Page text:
When it comes to smartphone displays, opinions are divided. Is Full HD enough, or will only QHD suffice? In our Sony Xperia XZ2 display review, we ask if 4K is really necessary on a modern smartphone.
Sony likes to show off with its resolution and pixel density on its premium line of smartphones. No other phone on the market currently offers a resolution as high as 3,840 x 2,160 pixels, with a pixel density of 765 ppi. Only its predecessor, the Xperia XZ Premium, was able to achieve a higher pixel density (807 ppi), and that had a smaller screen.
In terms of pixel density, then, Sony is top of the class, but the Japanese manufacturer is deliberately refusing to follow the trend towards the 18:9 format. The rest of the market seems to be doubling down on people who want to display content without restrictions on a premium device. It’s a logical move but, even with an 18:9 display format, you can watch movies and digital content, if you don’t mind putting up with the black bars on the side.
Bezel-less display? Not on the XZ2 Premium
Speaking of those black bars, the display bezel on the XZ2 Premium is already enormous, especially on the top and bottom. Even though Sony has integrated a second, front-facing speaker at the bottom, the XZ2 Premium has proven that it can also be narrower.
Back to the resolution then. Although it is advertised that it has a resolution of 3,840 x 2,160 pixels, the maximum setting is not available for every app. In addition, the display supports HDR content, such as video content with a high dynamic range. You can watch HDR video on YouTube, Netflix or Amazon Prime, or you can record them yourself with the new dual camera. We will look at this in a separate article, though.
Like the XZ2, the XZ2 Premium is also capable of up-scaling SDR content to HDR content via the in-house X-Reality technology. This function is integrated to convert contrast, color and sharpness from normal video content to produce something that is almost at the level of true HDR videos.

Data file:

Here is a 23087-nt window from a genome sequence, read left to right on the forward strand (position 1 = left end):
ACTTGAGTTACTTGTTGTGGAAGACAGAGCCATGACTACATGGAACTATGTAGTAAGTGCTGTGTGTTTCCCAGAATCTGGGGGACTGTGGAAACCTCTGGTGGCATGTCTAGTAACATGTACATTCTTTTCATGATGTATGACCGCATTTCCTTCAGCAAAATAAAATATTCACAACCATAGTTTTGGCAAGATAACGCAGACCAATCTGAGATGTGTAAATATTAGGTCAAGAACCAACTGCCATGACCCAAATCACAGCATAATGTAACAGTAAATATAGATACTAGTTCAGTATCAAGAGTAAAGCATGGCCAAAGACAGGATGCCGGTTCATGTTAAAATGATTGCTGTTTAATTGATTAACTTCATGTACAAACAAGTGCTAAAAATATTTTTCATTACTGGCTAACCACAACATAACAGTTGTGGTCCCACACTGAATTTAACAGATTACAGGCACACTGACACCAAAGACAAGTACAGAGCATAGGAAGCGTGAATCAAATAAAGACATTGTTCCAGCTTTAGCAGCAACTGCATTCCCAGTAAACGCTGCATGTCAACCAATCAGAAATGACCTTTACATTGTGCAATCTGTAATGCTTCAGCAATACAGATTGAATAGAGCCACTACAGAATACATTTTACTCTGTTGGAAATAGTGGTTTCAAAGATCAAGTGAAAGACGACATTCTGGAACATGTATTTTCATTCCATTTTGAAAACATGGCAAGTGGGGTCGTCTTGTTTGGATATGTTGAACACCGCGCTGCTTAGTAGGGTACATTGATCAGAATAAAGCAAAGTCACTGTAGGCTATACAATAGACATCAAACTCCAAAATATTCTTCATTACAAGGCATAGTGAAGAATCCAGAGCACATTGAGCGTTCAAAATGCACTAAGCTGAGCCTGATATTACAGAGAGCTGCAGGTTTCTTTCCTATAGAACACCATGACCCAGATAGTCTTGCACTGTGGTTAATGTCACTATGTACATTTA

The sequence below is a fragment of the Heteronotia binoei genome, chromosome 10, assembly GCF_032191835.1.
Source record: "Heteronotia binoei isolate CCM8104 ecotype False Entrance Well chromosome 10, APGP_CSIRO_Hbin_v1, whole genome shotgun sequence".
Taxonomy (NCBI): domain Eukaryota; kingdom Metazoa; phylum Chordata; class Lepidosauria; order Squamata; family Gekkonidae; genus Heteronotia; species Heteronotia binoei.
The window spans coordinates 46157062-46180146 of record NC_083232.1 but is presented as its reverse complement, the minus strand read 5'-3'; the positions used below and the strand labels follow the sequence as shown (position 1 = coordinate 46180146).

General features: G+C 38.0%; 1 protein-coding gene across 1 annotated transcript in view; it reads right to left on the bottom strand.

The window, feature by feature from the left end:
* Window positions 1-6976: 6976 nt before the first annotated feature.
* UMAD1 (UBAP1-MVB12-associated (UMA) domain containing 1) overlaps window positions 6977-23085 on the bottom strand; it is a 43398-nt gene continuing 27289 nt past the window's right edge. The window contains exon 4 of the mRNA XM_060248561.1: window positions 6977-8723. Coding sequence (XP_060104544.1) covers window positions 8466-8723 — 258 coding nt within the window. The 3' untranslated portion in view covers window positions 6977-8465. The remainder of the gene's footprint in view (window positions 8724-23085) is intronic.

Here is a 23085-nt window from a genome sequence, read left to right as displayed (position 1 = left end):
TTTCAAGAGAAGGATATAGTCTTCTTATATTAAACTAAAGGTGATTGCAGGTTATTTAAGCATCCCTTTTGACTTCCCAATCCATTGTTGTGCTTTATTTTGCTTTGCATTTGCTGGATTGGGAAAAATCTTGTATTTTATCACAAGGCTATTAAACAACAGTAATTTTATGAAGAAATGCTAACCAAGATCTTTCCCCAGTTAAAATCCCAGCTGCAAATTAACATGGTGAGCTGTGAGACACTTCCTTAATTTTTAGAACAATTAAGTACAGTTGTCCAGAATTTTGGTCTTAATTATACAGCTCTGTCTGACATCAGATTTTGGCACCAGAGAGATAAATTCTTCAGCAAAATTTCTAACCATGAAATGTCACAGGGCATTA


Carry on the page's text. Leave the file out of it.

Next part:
Of course, we looked under the glass display of the XZ2 Premium with our measuring device and we must say that displays from other manufacturers, such as that on the Galaxy Note9, are often better calibrated. Our XZ2 Premium, for example, does not cover the DCI-P3 color space specified for digital film projections.
Technically brilliant, but hardly any advantages in everyday life
All self-respecting video junkies like to promote these technologies, but how much of those outstanding-looking demos translate into everyday everyday usage. Hardly, in fact. Most of the time you spend on your smartphone is on Facebook, Twitter, browsing web content and using various messenger apps like WhatsApp. And what about listening to music? Of course, for YouTube, Netflix and Amazon Prime video, it is possible to find content that is streamed in 4K HDR, but it's rare. Sure, it gets better every year, but let’s be honest: how much 4K HDR video do you want to watch on a screen that measures 5.8 inches, on the subway with changing light conditions? Even if you do, you wouldn’t describe the difference as life-changing by any means. Even the impressive-sounding upscaling HDR feature can’t work wonders in everyday life.
Conclusion: The display on the XZ2 Premium is not the highlight
The display of the Sony Xperia XZ2 Premium is good, but good in 2018 no longer cuts it for that premium feel. However, Sony has long since shown with its own TV division where the journey in the premium market is heading: OLED. Instead of 4K, Sony should follow its competitors, whether from South Korea or China, and also opt for OLED panels in its premium smartphones. The know-how is clearly available at Sony, so what is stopping it being used by Sony Mobile?